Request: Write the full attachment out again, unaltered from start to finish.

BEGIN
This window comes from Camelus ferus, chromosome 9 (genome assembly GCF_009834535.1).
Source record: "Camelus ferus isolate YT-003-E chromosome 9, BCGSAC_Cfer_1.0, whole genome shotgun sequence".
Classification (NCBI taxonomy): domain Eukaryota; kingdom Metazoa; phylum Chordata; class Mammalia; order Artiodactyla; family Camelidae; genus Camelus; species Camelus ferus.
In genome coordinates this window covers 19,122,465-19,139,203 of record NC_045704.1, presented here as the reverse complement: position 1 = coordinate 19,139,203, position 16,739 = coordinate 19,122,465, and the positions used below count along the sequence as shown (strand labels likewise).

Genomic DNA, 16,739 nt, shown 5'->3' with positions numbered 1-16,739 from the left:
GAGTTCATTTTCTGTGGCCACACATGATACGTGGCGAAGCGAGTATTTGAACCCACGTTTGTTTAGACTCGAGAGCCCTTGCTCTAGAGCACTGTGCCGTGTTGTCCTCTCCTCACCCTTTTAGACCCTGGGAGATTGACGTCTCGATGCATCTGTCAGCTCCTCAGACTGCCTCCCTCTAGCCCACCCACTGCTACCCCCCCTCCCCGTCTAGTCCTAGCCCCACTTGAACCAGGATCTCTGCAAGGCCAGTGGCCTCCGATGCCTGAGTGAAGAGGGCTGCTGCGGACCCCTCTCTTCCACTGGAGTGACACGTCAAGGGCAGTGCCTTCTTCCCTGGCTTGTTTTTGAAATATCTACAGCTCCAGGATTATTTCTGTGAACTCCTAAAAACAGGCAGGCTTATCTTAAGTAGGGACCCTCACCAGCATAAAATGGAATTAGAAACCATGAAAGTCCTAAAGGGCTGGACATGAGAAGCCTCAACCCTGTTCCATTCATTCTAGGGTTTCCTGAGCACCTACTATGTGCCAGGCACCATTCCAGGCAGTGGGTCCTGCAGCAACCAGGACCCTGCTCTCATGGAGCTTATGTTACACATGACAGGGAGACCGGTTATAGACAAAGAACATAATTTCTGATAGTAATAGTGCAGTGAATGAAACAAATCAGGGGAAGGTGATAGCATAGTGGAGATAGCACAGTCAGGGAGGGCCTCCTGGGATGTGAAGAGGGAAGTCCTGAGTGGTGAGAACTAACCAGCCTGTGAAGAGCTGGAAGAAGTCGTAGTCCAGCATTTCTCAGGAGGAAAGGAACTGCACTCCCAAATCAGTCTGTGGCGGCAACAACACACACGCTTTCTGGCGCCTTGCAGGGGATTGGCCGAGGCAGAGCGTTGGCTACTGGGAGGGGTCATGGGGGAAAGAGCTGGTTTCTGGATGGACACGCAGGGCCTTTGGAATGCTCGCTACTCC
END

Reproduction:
This window comes from Camelus ferus, chromosome 9 (genome assembly GCF_009834535.1).
Source record: "Camelus ferus isolate YT-003-E chromosome 9, BCGSAC_Cfer_1.0, whole genome shotgun sequence".
Classification (NCBI taxonomy): domain Eukaryota; kingdom Metazoa; phylum Chordata; class Mammalia; order Artiodactyla; family Camelidae; genus Camelus; species Camelus ferus.
In genome coordinates this window covers 19,122,465-19,139,203 of record NC_045704.1, presented here as the reverse complement: position 1 = coordinate 19,139,203, position 16,739 = coordinate 19,122,465, and the positions used below count along the sequence as shown (strand labels likewise).

Genomic DNA, 16,739 nt, shown 5'->3' with positions numbered 1-16,739 from the left:
GAGTTCATTTTCTGTGGCCACACATGATACGTGGCGAAGCGAGTATTTGAACCCACGTTTGTTTAGACTCGAGAGCCCTTGCTCTAGAGCACTGTGCCGTGTTGTCCTCTCCTCACCCTTTTAGACCCTGGGAGATTGACGTCTCGATGCATCTGTCAGCTCCTCAGACTGCCTCCCTCTAGCCCACCCACTGCTACCCCCCCTCCCCGTCTAGTCCTAGCCCCACTTGAACCAGGATCTCTGCAAGGCCAGTGGCCTCCGATGCCTGAGTGAAGAGGGCTGCTGCGGACCCCTCTCTTCCACTGGAGTGACACGTCAAGGGCAGTGCCTTCTTCCCTGGCTTGTTTTTGAAATATCTACAGCTCCAGGATTATTTCTGTGAACTCCTAAAAACAGGCAGGCTTATCTTAAGTAGGGACCCTCACCAGCATAAAATGGAATTAGAAACCATGAAAGTCCTAAAGGGCTGGACATGAGAAGCCTCAACCCTGTTCCATTCATTCTAGGGTTTCCTGAGCACCTACTATGTGCCAGGCACCATTCCAGGCAGTGGGTCCTGCAGCAACCAGGACCCTGCTCTCATGGAGCTTATGTTACACATGACAGGGAGACCGGTTATAGACAAAGAACATAATTTCTGATAGTAATAGTGCAGTGAATGAAACAAATCAGGGGAAGGTGATAGCATAGTGGAGATAGCACAGTCAGGGAGGGCCTCCTGGGATGTGAAGAGGGAAGTCCTGAGTGGTGAGAACTAACCAGCCTGTGAAGAGCTGGAAGAAGTCGTAGTCCAGCATTTCTCAGGAGGAAAGGAACTGCACTCCCAAATCAGTCTGTGGCGGCAACAACACACACGCTTTCTGGCGCCTTGCAGGGGATTGGCCGAGGCAGAGCGTTGGCTACTGGGAGGGGTCATGGGGGAAAGAGCTGGTTTCTGGATGGACACGCAGGGCCTTTGGAATGCTCGCTACTCC